I first heard about telesurgery on a TV show a few months ago. I was completely fascinated by this and still have a hard time comprehending how this can be done.

I do not personally know of anyone who has had this type of surgery done. When I had my gall bladder removed, it was done by a laparoscope, and the recovery time was quick.

It was comforting to know that if there were any complications the doctor and staff members were close by. Unless I was in a situation where there was no other way, I think I will stick with traditional surgery.

Azuza
Post 6

@SZapper - I think telesurgery may have a fighting chance because of it's possible military applications. I feel like the military is often able to get funding for things where people on the civilian side can't. So maybe the military will take this telesurgery idea and run with it.

I personally think telesurgery should be developed further. There are so many great possibilities if the technology matures.

SZapper
Post 5

I wonder if this technology will really be pursued seriously in the future. It seems like all anyone is concerned about in this country these days is budget cutting, especially in the healthcare field.

On the one hand, I'm sure money could be saved in the long run if surgery was performed solely by a robot. But I think the amount of funding to make that kind of equipment available in most areas would probably be prohibitive.

David09
Post 4

@NathanG - You could never persuade me to go under a robot. I’d rather wait on the surgery from a real physician, in the same room.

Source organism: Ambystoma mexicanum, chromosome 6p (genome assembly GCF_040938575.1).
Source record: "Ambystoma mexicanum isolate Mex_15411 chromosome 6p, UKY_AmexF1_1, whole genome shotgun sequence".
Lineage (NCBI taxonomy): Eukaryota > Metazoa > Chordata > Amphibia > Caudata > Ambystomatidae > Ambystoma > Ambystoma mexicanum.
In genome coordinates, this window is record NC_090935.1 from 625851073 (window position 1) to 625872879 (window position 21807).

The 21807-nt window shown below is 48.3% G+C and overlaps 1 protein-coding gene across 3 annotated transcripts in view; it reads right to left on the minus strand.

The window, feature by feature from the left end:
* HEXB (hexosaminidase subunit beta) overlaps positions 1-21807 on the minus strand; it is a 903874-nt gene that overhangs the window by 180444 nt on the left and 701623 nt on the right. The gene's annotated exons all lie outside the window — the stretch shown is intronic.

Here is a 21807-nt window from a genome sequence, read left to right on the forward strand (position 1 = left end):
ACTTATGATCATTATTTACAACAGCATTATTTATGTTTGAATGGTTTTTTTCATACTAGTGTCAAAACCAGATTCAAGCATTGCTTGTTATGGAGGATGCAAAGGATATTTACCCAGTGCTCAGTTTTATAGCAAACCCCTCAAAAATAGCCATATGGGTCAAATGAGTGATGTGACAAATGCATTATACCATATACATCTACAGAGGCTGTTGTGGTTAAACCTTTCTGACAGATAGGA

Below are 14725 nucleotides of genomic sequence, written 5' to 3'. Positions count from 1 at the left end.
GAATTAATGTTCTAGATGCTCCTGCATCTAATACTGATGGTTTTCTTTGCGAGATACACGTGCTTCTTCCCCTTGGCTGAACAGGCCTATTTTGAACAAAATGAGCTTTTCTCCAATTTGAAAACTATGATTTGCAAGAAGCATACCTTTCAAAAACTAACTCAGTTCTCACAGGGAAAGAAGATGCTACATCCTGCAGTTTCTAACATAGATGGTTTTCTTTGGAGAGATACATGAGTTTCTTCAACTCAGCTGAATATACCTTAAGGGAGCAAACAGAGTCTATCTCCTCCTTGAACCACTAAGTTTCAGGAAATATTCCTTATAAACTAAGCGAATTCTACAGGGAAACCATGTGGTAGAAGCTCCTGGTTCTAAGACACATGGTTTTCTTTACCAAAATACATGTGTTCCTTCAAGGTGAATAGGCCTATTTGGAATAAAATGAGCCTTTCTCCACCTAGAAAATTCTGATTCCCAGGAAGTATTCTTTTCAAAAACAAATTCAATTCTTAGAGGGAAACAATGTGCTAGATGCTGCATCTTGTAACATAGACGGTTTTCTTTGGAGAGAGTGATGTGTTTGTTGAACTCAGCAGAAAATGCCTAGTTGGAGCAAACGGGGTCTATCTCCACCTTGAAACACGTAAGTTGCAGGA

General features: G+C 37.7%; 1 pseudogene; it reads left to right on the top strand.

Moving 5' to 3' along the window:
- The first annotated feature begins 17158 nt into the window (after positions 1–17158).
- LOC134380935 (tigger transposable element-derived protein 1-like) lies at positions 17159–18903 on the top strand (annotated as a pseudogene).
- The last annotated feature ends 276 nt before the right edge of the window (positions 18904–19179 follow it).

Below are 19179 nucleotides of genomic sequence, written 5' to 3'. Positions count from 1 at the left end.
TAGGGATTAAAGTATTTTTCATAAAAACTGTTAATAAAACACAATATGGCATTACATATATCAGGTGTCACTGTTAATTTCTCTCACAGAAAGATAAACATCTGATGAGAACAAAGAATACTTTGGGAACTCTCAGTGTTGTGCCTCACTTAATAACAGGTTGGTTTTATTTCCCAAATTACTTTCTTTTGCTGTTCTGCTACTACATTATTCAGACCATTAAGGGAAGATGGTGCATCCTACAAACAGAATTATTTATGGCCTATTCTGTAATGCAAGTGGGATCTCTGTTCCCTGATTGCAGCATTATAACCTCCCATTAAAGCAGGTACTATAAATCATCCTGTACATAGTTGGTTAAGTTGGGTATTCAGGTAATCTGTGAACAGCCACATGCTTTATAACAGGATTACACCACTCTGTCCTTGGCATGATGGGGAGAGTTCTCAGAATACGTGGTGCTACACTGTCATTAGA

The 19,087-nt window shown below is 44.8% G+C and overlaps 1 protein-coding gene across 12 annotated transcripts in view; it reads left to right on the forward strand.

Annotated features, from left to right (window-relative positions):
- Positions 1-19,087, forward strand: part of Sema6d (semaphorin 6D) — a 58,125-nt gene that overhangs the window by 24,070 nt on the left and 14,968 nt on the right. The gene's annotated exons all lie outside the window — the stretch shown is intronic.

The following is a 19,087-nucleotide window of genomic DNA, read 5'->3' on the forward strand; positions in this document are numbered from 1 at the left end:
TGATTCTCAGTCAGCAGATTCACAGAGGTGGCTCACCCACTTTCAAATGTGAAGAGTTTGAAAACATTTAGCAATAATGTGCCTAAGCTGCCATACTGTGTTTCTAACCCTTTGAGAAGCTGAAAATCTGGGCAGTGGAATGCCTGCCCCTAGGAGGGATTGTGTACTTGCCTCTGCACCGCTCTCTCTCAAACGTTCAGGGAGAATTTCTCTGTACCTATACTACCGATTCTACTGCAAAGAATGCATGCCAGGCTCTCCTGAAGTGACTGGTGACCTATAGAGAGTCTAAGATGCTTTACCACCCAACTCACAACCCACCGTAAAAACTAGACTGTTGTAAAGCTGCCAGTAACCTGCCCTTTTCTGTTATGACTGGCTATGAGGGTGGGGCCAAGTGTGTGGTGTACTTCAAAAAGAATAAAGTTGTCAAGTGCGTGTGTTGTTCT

This technology is still too new, and I do agree that machines can break down quite easily. Personally, I believe that robots belong in automobile assembly plants not in operating rooms.

I suppose you could say I am being prejudiced against robots, and if there’s a new word to define my prejudice that doesn’t bother me a bit.

NathanG
Post 3

@hamje32 - I can think of one main advantage of robotic surgery over regular surgery. Your hands could remain perfectly still; by hands of course I am referring to your extended hands, the robot's arms.

I mean with regular surgery the surgeon has to hold his hands so delicately above the patient's organs and be very precise and methodical in his movements. Make one wrong incision, and you’ve got a malpractice lawsuit.

The robot can stay perfectly still however, and it could probably evaluate every movement before making it – perhaps it has an error checking mechanism, who knows. Of course this assumes that the doctor has been trained to use the equipment properly. I assume a certain amount of robotic surgery training would take place before implementing the new technology.

hamje32
Post 2

@SkyWhisperer - My guess is that you would be correct, and that would be the main purpose of the backup surgeon.

As with new technology there is always some hype involved, and this would be no exception. However, I do know that robotic prostate surgery has been used on quite a few patients with a high degree of success.

I remember reading an article on it once. The doctors are hooked up to these consoles, which almost look like video game devices with handle bars, and they perform the operation remotely.

I don’t think that this type of operation would be good for every kind of surgery, but for operations that are fairly routine I think that it would be more than adequate.

SkyWhisperer
Post 1

I hope that the backup surgeon would be as knowledgeable as the primary surgeon, if the robotic surgery is to be performed.

I can only imagine what would happen if in a worst case scenario something went haywire with the machinery, like it broke down or something. Then you would have a patient in the operating room with his organs totally exposed and no one knowing what to do.

I think that makes this procedure risky for that reason alone. However, I would guess that the backup surgeon would have the knowledge to either complete the operation or at least close the patient back up.